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NMU 59 – Stem Cell and PLP Joint Injections for Arthritis, Tendon Damage, Joint and Sports Injuries: Do the help? A Research Update on Efficacy

Nutrition / Natural Medicine Update No. 59 (July 19, 2017)

with Dr. James Meschino


Research Topic: Stem Cell and PLP Joint Injections for Arthritis, Tendon Damage, Joint and Sports Injuries: Do the help? A Research Update on Efficacy

Source: Medscape Review Paper (July 12, 2017): Stem Cells in Sports Medicine: Ready for Prime Time?


Based on the prevailing research I encourage most patients over the age of 40 to take a supplement each day that contains 500 mg of glucosamine sulfate combined with several natural-anti-inflammatory agents such as quercetin, bromelain, and MSM. After age 40 the body makes less glucosamine, which is required for cartilage synthesis, and thus, without glucosamine supplementation, the rate of joint cartilage breakdown starts to exceed its rate of synthesis leading to osteo or degenerative arthritis. As well, white blood cells in the inner lining of our joints begin to secrete more inflammatory chemicals (cytokines) that increase the risk of pain and further destroy joint cartilage and bone. So I like the use of natural anti-inflammatory agents combined with glucosamine to preserve joint cartilage and help prevent age-related joint inflammation, stiffness, and pain.

Some studies have shown that glucosamine sulfate supplementation can actually halt further destruction in patients with mild to moderate stages of osteoarthritis and reduce associated joint inflammation when taken at a daily dosage of 1500 mg per day. So, for patients who already have osteoarthritis, I usually recommend a daily dosage of glucosamine sulfate at 1500 mg per day. It also helps if you follow an anti-inflammatory diet by reducing high-fat meat and dairy products, foods high in trans-fats, deep-fried foods and watching your refined sugar intake.

But what about people with more advanced stages of osteoarthritis, or severe cartilage damage, or severe tendon problems and acute sports injuries? Well, more and more doctors are experimenting with stem cell injections into the joints and/or Platelet-rich Plasma injections (or PLP injections) An update on the efficacy of these procedures was published in Medscape on July 12, 2017. Many patients now ask me about stem cell and PLP injections, often with respect to joint, tendon and cartilage injuries. So, I thought I would share what we have learned to date.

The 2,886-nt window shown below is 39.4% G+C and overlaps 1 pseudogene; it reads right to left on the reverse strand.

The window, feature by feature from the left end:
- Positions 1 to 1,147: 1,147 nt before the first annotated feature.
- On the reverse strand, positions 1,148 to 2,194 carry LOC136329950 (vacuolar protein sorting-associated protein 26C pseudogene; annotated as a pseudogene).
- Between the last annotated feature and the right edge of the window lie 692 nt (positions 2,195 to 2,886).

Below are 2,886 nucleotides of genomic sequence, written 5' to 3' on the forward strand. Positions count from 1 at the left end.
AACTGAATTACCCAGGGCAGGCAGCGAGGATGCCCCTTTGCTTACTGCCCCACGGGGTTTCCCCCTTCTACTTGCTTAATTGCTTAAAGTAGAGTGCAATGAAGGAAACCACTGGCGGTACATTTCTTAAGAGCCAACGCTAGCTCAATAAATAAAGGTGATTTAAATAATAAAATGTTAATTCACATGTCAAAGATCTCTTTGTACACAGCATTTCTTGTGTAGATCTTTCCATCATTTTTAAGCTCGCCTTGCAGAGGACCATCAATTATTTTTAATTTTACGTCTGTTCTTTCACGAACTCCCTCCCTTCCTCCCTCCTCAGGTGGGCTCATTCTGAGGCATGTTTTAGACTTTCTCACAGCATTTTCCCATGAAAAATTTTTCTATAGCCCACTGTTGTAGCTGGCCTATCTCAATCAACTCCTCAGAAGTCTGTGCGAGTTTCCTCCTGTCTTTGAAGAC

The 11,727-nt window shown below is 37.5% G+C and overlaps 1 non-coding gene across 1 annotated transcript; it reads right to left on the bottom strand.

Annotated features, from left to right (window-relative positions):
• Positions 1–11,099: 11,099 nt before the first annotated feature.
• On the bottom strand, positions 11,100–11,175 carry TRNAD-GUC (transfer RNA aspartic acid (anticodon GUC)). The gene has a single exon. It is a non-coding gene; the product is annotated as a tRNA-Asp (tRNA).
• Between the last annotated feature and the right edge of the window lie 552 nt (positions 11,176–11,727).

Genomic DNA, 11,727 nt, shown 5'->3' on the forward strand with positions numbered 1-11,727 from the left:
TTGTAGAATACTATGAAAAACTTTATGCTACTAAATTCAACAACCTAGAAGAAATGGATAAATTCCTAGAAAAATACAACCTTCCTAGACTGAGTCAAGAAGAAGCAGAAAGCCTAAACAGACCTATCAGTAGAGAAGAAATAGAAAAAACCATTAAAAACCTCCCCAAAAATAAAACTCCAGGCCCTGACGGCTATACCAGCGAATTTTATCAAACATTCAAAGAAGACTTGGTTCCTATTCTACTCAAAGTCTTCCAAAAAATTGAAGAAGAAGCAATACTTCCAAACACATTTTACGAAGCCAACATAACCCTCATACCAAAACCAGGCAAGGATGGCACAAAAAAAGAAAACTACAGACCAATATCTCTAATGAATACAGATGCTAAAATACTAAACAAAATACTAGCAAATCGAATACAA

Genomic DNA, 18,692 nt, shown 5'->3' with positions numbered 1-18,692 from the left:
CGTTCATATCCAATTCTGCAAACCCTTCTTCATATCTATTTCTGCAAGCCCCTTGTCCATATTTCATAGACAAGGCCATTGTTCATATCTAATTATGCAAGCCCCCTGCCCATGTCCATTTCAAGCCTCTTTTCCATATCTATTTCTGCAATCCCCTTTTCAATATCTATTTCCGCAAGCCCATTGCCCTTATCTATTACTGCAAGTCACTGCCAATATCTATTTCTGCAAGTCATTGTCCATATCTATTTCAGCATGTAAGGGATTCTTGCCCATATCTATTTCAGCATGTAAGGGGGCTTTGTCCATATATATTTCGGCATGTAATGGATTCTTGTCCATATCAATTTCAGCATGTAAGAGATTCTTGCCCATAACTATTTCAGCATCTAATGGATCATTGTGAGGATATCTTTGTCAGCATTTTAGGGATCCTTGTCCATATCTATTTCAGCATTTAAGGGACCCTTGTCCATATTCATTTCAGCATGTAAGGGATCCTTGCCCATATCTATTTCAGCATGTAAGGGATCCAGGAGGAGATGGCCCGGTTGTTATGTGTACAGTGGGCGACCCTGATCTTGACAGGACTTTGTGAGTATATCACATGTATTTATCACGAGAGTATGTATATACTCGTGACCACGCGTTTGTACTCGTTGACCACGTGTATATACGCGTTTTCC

Stem cell injections into the affected joint have shown disappointing results thus far, largely because cartilage lacks a blood supply which is required for stem cells to get access to the areas required for repair and regeneration. However, for certain types of joint problems stem cell injections have shown some impressive results, especially with a condition known as osteonecrosis of the hip (femoral head and condyle), whereby bone degeneration and pain occurs due to loss of blood supply to the bone itself. However, new approaches using stem cell injections are being developed to help improve the ability of stem cells to repair cartilage damage in arthritis and other joint lesions and injuries. But they are not yet refined. What seems to be more effective, at this time, is the use of PLP injections. Platelet-rich plasma implies that a doctor extracts your whole blood then centrifuges it to remove red blood cells. The centrifuged blood has a higher concentration of growth factors than whole blood that appears to encourage the healing response in cartilage damage, tendon damage, and sports injuries.  In orthopedic applications, human studies have shown some impressive results in osteoarthritis of the knee and in speeding up the healing bone fractures. All this research is still early stage, but I think it has potential to be helpful in select cases, especially if combined with other evidence-based rehabilitation therapies performed by chiropractors, physiotherapists, athletic therapists and exercise rehab specialists.

PLP injections are also being used in dentistry and in dermatology and anti-aging medicine to promote the regrowth of hair in androgen or male-pattern hair loss. In fact, a placebo-controlled study published in 2015 showed impressive results in reversing male pattern hair loss in a well-designed trial, in case that may also be of interest to you.

As always, I have provided the scientific references in the text below


1.Mandelbaum B. R. Stem Cells in Sports Medicine: Ready for Prime Time? Medscape July 12, 2017,


2. Gentile P et al. The effect of platelet-rich plasma in hair growth: A randomized placebo-controlled trial. Stem Cells Translational Medicine 2015; 4:1-7.


3. Rovati L. C. et al. Crystalline glucosamine sulfate in the management of knee osteoarthritis: efficacy, safety, and pharmacokinetic properties. Therapeutic Advances in Musculoskeletal Disease 2012.


4. Reginster J. Y. et al. Long-term effects of glucosamine sulphate on osteoarthritis progression: a randomized, placebo-controlled clinical trial. Lancet 2001. 357(9252):251-6.

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